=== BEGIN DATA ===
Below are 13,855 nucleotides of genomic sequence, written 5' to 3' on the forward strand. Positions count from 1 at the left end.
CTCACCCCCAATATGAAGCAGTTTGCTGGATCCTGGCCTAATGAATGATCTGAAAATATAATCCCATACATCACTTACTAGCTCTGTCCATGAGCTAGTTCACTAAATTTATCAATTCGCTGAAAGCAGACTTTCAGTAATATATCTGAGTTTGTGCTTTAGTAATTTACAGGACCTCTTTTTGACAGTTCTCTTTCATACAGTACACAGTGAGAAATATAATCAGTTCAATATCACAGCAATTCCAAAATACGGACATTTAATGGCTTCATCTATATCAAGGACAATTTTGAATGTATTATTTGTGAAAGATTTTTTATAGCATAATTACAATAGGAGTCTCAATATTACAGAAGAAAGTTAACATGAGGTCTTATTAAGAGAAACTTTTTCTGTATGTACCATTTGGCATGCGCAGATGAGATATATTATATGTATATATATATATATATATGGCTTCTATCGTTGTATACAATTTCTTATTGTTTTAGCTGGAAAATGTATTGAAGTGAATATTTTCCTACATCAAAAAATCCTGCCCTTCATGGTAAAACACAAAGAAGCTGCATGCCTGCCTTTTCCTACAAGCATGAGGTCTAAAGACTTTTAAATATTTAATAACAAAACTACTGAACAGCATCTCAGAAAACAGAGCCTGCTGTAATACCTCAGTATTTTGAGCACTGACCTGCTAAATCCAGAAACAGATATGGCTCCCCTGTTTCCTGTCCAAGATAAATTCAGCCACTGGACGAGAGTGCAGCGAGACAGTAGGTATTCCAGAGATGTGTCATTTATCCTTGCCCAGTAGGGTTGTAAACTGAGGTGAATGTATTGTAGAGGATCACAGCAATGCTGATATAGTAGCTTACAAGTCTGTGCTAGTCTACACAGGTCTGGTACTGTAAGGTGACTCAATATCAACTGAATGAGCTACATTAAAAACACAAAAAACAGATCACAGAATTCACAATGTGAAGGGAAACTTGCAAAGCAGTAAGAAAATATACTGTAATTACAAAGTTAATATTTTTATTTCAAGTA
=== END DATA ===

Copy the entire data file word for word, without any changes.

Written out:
Below are 13,855 nucleotides of genomic sequence, written 5' to 3' on the forward strand. Positions count from 1 at the left end.
CTCACCCCCAATATGAAGCAGTTTGCTGGATCCTGGCCTAATGAATGATCTGAAAATATAATCCCATACATCACTTACTAGCTCTGTCCATGAGCTAGTTCACTAAATTTATCAATTCGCTGAAAGCAGACTTTCAGTAATATATCTGAGTTTGTGCTTTAGTAATTTACAGGACCTCTTTTTGACAGTTCTCTTTCATACAGTACACAGTGAGAAATATAATCAGTTCAATATCACAGCAATTCCAAAATACGGACATTTAATGGCTTCATCTATATCAAGGACAATTTTGAATGTATTATTTGTGAAAGATTTTTTATAGCATAATTACAATAGGAGTCTCAATATTACAGAAGAAAGTTAACATGAGGTCTTATTAAGAGAAACTTTTTCTGTATGTACCATTTGGCATGCGCAGATGAGATATATTATATGTATATATATATATATATATGGCTTCTATCGTTGTATACAATTTCTTATTGTTTTAGCTGGAAAATGTATTGAAGTGAATATTTTCCTACATCAAAAAATCCTGCCCTTCATGGTAAAACACAAAGAAGCTGCATGCCTGCCTTTTCCTACAAGCATGAGGTCTAAAGACTTTTAAATATTTAATAACAAAACTACTGAACAGCATCTCAGAAAACAGAGCCTGCTGTAATACCTCAGTATTTTGAGCACTGACCTGCTAAATCCAGAAACAGATATGGCTCCCCTGTTTCCTGTCCAAGATAAATTCAGCCACTGGACGAGAGTGCAGCGAGACAGTAGGTATTCCAGAGATGTGTCATTTATCCTTGCCCAGTAGGGTTGTAAACTGAGGTGAATGTATTGTAGAGGATCACAGCAATGCTGATATAGTAGCTTACAAGTCTGTGCTAGTCTACACAGGTCTGGTACTGTAAGGTGACTCAATATCAACTGAATGAGCTACATTAAAAACACAAAAAACAGATCACAGAATTCACAATGTGAAGGGAAACTTGCAAAGCAGTAAGAAAATATACTGTAATTACAAAGTTAATATTTTTATTTCAAGTA